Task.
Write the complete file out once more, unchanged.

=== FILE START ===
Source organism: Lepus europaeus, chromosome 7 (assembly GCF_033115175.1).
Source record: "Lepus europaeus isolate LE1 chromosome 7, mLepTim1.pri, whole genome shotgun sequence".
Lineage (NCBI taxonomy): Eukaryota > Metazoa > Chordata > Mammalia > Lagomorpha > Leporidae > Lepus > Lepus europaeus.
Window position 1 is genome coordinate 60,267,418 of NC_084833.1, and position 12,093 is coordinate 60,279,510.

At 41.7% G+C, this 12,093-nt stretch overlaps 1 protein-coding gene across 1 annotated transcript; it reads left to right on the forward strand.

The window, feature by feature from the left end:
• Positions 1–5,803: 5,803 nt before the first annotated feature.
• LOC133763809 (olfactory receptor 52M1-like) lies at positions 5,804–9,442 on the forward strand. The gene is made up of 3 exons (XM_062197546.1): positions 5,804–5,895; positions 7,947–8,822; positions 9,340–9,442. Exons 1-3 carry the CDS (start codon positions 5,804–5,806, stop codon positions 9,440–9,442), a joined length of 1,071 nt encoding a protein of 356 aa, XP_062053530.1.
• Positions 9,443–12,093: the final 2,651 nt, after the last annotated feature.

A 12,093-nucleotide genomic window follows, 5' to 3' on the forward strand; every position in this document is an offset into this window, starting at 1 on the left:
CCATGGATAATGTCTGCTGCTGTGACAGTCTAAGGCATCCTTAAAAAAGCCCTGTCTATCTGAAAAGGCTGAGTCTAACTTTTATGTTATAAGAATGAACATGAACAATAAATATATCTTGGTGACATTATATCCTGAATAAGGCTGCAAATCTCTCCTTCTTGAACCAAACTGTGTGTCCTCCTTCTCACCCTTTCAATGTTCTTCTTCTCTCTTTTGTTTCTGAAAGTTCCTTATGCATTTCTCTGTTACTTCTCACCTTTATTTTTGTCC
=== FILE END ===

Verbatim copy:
Source organism: Lepus europaeus, chromosome 7 (assembly GCF_033115175.1).
Source record: "Lepus europaeus isolate LE1 chromosome 7, mLepTim1.pri, whole genome shotgun sequence".
Lineage (NCBI taxonomy): Eukaryota > Metazoa > Chordata > Mammalia > Lagomorpha > Leporidae > Lepus > Lepus europaeus.
Window position 1 is genome coordinate 60,267,418 of NC_084833.1, and position 12,093 is coordinate 60,279,510.

At 41.7% G+C, this 12,093-nt stretch overlaps 1 protein-coding gene across 1 annotated transcript; it reads left to right on the forward strand.

The window, feature by feature from the left end:
• Positions 1–5,803: 5,803 nt before the first annotated feature.
• LOC133763809 (olfactory receptor 52M1-like) lies at positions 5,804–9,442 on the forward strand. The gene is made up of 3 exons (XM_062197546.1): positions 5,804–5,895; positions 7,947–8,822; positions 9,340–9,442. Exons 1-3 carry the CDS (start codon positions 5,804–5,806, stop codon positions 9,440–9,442), a joined length of 1,071 nt encoding a protein of 356 aa, XP_062053530.1.
• Positions 9,443–12,093: the final 2,651 nt, after the last annotated feature.

A 12,093-nucleotide genomic window follows, 5' to 3' on the forward strand; every position in this document is an offset into this window, starting at 1 on the left:
CCATGGATAATGTCTGCTGCTGTGACAGTCTAAGGCATCCTTAAAAAAGCCCTGTCTATCTGAAAAGGCTGAGTCTAACTTTTATGTTATAAGAATGAACATGAACAATAAATATATCTTGGTGACATTATATCCTGAATAAGGCTGCAAATCTCTCCTTCTTGAACCAAACTGTGTGTCCTCCTTCTCACCCTTTCAATGTTCTTCTTCTCTCTTTTGTTTCTGAAAGTTCCTTATGCATTTCTCTGTTACTTCTCACCTTTATTTTTGTCC